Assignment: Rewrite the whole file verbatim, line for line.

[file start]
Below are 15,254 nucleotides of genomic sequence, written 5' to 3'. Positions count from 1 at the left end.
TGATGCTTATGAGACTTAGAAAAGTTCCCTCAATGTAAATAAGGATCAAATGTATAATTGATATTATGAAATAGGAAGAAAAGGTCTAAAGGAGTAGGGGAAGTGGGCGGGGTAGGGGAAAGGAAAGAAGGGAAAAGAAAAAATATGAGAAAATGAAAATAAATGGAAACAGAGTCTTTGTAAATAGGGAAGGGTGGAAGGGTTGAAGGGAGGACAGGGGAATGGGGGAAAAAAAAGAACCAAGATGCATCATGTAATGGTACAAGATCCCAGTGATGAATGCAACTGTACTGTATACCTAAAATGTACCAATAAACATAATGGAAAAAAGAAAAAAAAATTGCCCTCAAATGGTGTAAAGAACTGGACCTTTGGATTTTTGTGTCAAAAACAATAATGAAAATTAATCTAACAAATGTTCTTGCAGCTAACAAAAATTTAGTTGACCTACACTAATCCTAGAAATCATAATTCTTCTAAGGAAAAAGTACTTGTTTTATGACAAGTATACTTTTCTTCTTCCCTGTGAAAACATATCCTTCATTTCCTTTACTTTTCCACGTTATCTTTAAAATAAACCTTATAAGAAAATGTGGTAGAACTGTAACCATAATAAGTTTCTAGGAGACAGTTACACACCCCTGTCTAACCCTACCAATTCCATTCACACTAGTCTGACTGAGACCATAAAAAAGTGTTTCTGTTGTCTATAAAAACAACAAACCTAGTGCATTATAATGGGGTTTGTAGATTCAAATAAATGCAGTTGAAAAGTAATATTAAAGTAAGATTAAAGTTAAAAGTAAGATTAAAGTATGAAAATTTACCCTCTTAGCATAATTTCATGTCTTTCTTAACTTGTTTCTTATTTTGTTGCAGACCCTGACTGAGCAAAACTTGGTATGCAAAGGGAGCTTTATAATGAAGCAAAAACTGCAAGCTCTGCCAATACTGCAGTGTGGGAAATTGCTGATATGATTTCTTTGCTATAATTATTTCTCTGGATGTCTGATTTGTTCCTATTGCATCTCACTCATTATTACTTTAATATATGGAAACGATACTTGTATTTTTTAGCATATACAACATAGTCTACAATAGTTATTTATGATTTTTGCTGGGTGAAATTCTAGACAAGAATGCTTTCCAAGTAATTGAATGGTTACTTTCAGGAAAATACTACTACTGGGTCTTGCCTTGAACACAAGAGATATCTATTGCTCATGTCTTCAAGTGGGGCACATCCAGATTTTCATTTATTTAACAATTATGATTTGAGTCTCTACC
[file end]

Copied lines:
Below are 15,254 nucleotides of genomic sequence, written 5' to 3'. Positions count from 1 at the left end.
TGATGCTTATGAGACTTAGAAAAGTTCCCTCAATGTAAATAAGGATCAAATGTATAATTGATATTATGAAATAGGAAGAAAAGGTCTAAAGGAGTAGGGGAAGTGGGCGGGGTAGGGGAAAGGAAAGAAGGGAAAAGAAAAAATATGAGAAAATGAAAATAAATGGAAACAGAGTCTTTGTAAATAGGGAAGGGTGGAAGGGTTGAAGGGAGGACAGGGGAATGGGGGAAAAAAAAGAACCAAGATGCATCATGTAATGGTACAAGATCCCAGTGATGAATGCAACTGTACTGTATACCTAAAATGTACCAATAAACATAATGGAAAAAAGAAAAAAAAATTGCCCTCAAATGGTGTAAAGAACTGGACCTTTGGATTTTTGTGTCAAAAACAATAATGAAAATTAATCTAACAAATGTTCTTGCAGCTAACAAAAATTTAGTTGACCTACACTAATCCTAGAAATCATAATTCTTCTAAGGAAAAAGTACTTGTTTTATGACAAGTATACTTTTCTTCTTCCCTGTGAAAACATATCCTTCATTTCCTTTACTTTTCCACGTTATCTTTAAAATAAACCTTATAAGAAAATGTGGTAGAACTGTAACCATAATAAGTTTCTAGGAGACAGTTACACACCCCTGTCTAACCCTACCAATTCCATTCACACTAGTCTGACTGAGACCATAAAAAAGTGTTTCTGTTGTCTATAAAAACAACAAACCTAGTGCATTATAATGGGGTTTGTAGATTCAAATAAATGCAGTTGAAAAGTAATATTAAAGTAAGATTAAAGTTAAAAGTAAGATTAAAGTATGAAAATTTACCCTCTTAGCATAATTTCATGTCTTTCTTAACTTGTTTCTTATTTTGTTGCAGACCCTGACTGAGCAAAACTTGGTATGCAAAGGGAGCTTTATAATGAAGCAAAAACTGCAAGCTCTGCCAATACTGCAGTGTGGGAAATTGCTGATATGATTTCTTTGCTATAATTATTTCTCTGGATGTCTGATTTGTTCCTATTGCATCTCACTCATTATTACTTTAATATATGGAAACGATACTTGTATTTTTTAGCATATACAACATAGTCTACAATAGTTATTTATGATTTTTGCTGGGTGAAATTCTAGACAAGAATGCTTTCCAAGTAATTGAATGGTTACTTTCAGGAAAATACTACTACTGGGTCTTGCCTTGAACACAAGAGATATCTATTGCTCATGTCTTCAAGTGGGGCACATCCAGATTTTCATTTATTTAACAATTATGATTTGAGTCTCTACC